Like kids in Boy Bands, or Justin Bieber, I can’t fault M. Night for taking the money and opportunities he did when all these people kept pumping up all his films….. Every film was “Going back to his Sixth Sense roots”, every film was “the triumphant return”…. Hell they even talked up Devil in that same “From the Director of Sixth Sense” way, and really didn’t even mention that someone else directed it (quickly without looking it up…. who directed this film?).

    This article is correct, he still does have a cinematic voice that should be listened too, however collaboration is a word he needs to learn….. OR… if he does another film, market the film without all the “From the director of Sixth Sense and Unbreakable”… just promote the film and not who directed it, maybe if people don’t walk into a movie feeling like “oh this is going to suck cause it’s Shamalamadingdong” or even worse “I heard this will be like The Sixth Sense”, than maybe we can enjoy his films again……. Oh and STOP GIVING HIM BIG BUDGET BLOCKBUSTERS!!!!!!

  21. The problem with M. Night is he started to believe the hype about himself right at the beginning. He had no chance to develop. He went straight to auteur. He kept trying to replicate his success with the same formula (twist ending etc.)

  22. The complainers need a reality check cause his films have been brilliant. Its sick how people jump on the bandwagon when it comes to bashing someones work. He doesn’t have to have a twist in every film. The only reason I didn’t watch After Earth was cause of Will Smith and his son.

  23. I could not even finish watching the last airbender it was so bad.

  24. Honestly, I liked everything through The Village. He started losing me with Lady in the Water. And The Happening was him driving off the cliff.

  25. Between ‘The Sixth Sense’ and ‘The Village’ Shyamalan was a fresh and exciting talent who made personal and refreshingly character-driven films that still had mass commercial appeal… but after the latter film in 2004 (perhaps before that), his ego went supernova, as did his objectivity, and he went on a self-inflicted career suicide run that seemingly has yet to run it’s course!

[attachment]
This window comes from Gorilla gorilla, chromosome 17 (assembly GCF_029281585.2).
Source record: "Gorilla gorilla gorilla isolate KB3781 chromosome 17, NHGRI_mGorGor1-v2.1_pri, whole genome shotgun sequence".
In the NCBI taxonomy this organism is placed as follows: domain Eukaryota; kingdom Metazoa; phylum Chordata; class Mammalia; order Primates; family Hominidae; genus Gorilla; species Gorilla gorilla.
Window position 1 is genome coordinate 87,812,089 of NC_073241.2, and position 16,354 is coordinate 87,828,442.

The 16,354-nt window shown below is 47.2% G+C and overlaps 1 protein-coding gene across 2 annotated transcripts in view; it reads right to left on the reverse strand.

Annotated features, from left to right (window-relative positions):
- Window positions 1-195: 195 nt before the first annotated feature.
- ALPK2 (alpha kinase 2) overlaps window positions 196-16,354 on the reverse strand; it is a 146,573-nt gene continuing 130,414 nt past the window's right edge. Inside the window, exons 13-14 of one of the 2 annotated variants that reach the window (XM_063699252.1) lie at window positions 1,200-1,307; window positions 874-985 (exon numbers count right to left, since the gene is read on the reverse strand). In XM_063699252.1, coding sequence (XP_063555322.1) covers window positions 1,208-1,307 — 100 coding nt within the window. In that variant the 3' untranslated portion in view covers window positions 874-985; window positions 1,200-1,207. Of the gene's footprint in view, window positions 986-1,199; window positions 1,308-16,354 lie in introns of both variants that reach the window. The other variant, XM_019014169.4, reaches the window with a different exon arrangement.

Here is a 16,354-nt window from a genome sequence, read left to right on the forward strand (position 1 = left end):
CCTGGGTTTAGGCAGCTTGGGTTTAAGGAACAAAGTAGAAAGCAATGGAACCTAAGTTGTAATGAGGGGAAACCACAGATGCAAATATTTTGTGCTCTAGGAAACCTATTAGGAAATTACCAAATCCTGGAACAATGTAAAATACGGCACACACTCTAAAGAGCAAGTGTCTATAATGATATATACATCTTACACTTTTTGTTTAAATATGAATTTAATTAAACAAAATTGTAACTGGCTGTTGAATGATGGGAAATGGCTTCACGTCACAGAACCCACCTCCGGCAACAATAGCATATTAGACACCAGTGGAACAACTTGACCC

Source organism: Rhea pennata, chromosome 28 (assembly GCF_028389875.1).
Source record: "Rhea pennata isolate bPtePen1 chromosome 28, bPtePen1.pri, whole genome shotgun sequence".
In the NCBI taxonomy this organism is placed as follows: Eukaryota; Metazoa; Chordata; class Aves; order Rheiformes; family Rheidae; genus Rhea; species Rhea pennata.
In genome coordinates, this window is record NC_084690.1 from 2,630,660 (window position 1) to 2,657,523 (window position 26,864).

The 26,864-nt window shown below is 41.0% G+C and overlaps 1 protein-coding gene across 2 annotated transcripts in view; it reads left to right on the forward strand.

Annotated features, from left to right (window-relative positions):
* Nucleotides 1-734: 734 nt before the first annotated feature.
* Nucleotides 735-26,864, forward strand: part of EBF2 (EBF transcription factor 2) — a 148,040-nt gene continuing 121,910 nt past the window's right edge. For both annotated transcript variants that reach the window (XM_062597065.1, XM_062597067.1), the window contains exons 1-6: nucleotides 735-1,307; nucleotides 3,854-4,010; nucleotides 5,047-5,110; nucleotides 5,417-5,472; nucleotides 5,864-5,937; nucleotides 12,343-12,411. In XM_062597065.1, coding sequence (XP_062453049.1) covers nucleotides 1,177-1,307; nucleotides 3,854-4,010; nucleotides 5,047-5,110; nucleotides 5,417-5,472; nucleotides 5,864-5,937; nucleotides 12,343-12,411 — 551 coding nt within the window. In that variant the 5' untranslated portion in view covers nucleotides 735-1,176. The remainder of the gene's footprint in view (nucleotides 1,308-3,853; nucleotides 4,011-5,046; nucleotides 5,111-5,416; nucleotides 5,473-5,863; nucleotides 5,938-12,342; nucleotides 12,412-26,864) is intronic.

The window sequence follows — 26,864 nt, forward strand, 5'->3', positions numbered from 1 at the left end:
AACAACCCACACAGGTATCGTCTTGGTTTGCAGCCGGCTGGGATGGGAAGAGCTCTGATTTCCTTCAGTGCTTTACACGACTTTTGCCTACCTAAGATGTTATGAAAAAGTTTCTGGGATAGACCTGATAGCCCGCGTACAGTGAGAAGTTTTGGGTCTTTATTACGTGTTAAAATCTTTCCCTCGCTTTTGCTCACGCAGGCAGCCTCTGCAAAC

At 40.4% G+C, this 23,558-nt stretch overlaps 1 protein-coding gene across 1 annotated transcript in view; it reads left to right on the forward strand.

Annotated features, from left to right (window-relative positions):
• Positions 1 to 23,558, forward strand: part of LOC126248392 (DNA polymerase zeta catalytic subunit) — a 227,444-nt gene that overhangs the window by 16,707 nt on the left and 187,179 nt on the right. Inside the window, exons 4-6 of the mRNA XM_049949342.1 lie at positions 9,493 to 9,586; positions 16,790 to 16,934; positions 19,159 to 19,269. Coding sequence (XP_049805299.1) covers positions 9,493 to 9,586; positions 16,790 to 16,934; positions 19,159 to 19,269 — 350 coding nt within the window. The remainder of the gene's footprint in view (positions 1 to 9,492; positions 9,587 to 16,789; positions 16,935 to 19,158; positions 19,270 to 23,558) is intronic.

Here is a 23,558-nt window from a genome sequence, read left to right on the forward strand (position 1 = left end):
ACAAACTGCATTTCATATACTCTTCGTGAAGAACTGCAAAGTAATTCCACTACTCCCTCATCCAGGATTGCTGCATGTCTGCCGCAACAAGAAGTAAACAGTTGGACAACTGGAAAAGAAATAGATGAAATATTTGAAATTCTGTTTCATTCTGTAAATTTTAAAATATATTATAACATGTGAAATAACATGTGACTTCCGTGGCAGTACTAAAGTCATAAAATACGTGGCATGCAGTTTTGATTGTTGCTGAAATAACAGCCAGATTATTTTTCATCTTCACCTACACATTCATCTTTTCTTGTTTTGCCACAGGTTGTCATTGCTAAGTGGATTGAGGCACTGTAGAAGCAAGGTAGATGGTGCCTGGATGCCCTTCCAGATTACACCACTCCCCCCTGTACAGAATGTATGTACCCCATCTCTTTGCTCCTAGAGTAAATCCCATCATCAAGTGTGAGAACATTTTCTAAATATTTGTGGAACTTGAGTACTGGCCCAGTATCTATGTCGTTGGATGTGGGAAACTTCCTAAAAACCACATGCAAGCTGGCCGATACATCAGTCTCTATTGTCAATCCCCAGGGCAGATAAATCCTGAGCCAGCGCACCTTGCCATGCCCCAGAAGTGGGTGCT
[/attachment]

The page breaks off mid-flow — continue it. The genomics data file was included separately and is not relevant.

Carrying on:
He was offered ‘Life of Pi’ on a silver platter by FOX, and was seriously considering doing it after ‘The Village’ even going so far as to say he felt such a strong connection to the material and almost felt it was providence it fell unto his creative lap (how’s that for delusions of grandeur)… but he turned it down in favor of the ill-judged (despite starring the great Paul Giamatti) ‘Lady in the Water’ and the rest is history unfortunately!

    Shyamalan’s monumental ego is what undid his one shining star, and it won’t regain it’s lustre until he puts that ego in a box and gets back to what made him such a fresh and distinct talent to begin with… whether he does or not remains to be seen…

    • Thank God he didn’t touch The Life of Pi!!!!

  26. I feel like he has the heart of a filmmaker, just not the ability. He needs to let other people realize his ideas. I’m wondering if studio or another party’s input was what made his first movies good, and if creative freedom is what’s ruining them now.

  27. i feel bad, but i can’t help but think his career is going to end with him giving a beretta a blow job.

  28. Amateur who got lucky then masturbated by putting himself in his films, but blew his load and everyone started to realize the decreasing value of his films.
    Still smugly smelling his farts he continued to do films until his attempt at the beloved kids show avatar, which he raped and butchered and finally showed he doesnt really know what hes doing.

  29. I’ve always really liked The Village. I understand its detractors, but generally I think it is a really smart and simple film that works if you’re not expecting a thriller. It reads to me like a decent short story, although Shyamalan was certainly struggling with the direction. The narrative is as crowded by paradigmatic shifts as it is barren of detail, which is equal-parts frustrating and intriguing. He doesn’t quite achieve what he’s hoping to, but it works for me.